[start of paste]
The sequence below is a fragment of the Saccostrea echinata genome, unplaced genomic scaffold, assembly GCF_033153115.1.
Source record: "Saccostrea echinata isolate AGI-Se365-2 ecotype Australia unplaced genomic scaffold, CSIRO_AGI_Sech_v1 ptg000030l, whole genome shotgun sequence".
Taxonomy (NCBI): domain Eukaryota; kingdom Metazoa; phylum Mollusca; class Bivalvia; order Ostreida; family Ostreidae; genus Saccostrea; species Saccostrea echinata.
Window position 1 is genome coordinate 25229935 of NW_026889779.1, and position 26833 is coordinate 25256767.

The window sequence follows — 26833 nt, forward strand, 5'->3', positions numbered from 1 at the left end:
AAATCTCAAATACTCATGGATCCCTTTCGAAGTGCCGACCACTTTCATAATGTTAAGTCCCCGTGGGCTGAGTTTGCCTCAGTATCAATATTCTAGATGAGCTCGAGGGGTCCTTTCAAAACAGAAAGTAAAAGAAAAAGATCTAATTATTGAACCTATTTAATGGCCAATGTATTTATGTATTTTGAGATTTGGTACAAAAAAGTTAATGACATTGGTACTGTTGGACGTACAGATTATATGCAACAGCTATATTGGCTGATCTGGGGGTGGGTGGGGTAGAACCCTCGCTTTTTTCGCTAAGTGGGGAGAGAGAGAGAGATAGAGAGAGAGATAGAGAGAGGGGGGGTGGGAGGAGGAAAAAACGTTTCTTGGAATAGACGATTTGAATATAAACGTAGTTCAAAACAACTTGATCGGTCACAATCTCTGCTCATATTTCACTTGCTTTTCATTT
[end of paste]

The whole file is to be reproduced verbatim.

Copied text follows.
The sequence below is a fragment of the Saccostrea echinata genome, unplaced genomic scaffold, assembly GCF_033153115.1.
Source record: "Saccostrea echinata isolate AGI-Se365-2 ecotype Australia unplaced genomic scaffold, CSIRO_AGI_Sech_v1 ptg000030l, whole genome shotgun sequence".
Taxonomy (NCBI): domain Eukaryota; kingdom Metazoa; phylum Mollusca; class Bivalvia; order Ostreida; family Ostreidae; genus Saccostrea; species Saccostrea echinata.
Window position 1 is genome coordinate 25229935 of NW_026889779.1, and position 26833 is coordinate 25256767.

The window sequence follows — 26833 nt, forward strand, 5'->3', positions numbered from 1 at the left end:
AAATCTCAAATACTCATGGATCCCTTTCGAAGTGCCGACCACTTTCATAATGTTAAGTCCCCGTGGGCTGAGTTTGCCTCAGTATCAATATTCTAGATGAGCTCGAGGGGTCCTTTCAAAACAGAAAGTAAAAGAAAAAGATCTAATTATTGAACCTATTTAATGGCCAATGTATTTATGTATTTTGAGATTTGGTACAAAAAAGTTAATGACATTGGTACTGTTGGACGTACAGATTATATGCAACAGCTATATTGGCTGATCTGGGGGTGGGTGGGGTAGAACCCTCGCTTTTTTCGCTAAGTGGGGAGAGAGAGAGAGATAGAGAGAGAGATAGAGAGAGGGGGGGTGGGAGGAGGAAAAAACGTTTCTTGGAATAGACGATTTGAATATAAACGTAGTTCAAAACAACTTGATCGGTCACAATCTCTGCTCATATTTCACTTGCTTTTCATTT